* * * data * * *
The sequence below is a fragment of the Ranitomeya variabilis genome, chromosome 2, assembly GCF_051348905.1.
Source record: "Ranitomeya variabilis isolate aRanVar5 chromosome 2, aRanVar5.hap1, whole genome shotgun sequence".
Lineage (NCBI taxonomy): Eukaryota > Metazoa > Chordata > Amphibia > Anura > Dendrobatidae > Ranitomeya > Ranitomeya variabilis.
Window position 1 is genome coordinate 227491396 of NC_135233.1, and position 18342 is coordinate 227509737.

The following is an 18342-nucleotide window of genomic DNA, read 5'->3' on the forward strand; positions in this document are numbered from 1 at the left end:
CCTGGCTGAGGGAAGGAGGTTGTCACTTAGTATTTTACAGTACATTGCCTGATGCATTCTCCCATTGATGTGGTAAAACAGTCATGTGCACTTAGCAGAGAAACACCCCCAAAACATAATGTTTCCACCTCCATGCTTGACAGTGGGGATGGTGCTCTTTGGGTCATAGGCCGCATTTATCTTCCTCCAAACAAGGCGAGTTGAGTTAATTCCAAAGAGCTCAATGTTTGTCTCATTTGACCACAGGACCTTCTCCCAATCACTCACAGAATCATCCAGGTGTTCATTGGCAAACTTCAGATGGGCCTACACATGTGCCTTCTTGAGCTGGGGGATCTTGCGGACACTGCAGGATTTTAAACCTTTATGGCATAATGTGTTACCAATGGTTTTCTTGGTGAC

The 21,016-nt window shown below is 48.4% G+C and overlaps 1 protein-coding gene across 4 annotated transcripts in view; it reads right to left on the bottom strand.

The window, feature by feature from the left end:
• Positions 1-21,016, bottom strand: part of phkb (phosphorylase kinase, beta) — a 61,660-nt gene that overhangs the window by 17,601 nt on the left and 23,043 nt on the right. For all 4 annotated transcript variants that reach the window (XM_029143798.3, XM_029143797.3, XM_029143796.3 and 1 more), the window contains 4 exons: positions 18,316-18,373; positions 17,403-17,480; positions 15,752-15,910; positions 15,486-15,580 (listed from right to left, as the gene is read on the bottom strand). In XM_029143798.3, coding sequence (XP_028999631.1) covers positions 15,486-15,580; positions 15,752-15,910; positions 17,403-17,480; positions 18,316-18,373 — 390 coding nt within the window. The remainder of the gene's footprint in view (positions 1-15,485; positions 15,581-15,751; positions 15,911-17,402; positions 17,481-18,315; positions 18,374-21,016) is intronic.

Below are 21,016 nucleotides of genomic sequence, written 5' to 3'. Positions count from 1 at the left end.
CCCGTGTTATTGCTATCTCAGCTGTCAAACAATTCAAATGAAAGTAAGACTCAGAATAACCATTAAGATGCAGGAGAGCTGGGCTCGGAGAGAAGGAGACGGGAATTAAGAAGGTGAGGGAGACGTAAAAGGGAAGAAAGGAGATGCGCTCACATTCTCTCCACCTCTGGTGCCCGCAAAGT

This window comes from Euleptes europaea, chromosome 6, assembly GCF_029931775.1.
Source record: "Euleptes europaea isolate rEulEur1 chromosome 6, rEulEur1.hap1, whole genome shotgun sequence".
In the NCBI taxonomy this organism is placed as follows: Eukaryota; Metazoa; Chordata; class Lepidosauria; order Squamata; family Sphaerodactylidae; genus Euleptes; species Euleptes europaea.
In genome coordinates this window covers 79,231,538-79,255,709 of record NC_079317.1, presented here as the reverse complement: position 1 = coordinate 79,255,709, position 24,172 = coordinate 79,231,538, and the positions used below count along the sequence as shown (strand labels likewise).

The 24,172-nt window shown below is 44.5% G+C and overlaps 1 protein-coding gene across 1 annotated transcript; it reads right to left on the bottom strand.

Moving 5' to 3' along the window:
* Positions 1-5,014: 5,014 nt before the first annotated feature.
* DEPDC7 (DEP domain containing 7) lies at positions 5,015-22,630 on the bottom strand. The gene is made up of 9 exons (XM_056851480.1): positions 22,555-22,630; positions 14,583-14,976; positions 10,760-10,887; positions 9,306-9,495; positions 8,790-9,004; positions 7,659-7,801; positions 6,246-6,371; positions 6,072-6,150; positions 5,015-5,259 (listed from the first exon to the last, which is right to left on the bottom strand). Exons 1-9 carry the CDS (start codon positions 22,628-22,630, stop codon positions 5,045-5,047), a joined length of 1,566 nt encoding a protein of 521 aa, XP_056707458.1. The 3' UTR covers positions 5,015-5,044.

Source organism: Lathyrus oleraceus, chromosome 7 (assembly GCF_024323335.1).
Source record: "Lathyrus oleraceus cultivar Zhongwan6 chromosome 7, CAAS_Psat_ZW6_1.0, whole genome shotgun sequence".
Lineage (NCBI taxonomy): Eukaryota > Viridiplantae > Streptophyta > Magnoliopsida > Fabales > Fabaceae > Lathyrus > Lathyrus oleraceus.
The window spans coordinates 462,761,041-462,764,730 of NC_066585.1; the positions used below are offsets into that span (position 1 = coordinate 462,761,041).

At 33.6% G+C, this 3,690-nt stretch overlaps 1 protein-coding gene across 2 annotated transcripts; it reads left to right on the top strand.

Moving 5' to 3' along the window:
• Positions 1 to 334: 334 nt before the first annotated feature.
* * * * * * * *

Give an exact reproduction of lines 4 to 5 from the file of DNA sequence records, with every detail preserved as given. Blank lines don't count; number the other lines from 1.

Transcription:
Window position 1 is genome coordinate 227491396 of NC_135233.1, and position 18342 is coordinate 227509737.

The following is an 18342-nucleotide window of genomic DNA, read 5'->3' on the forward strand; positions in this document are numbered from 1 at the left end: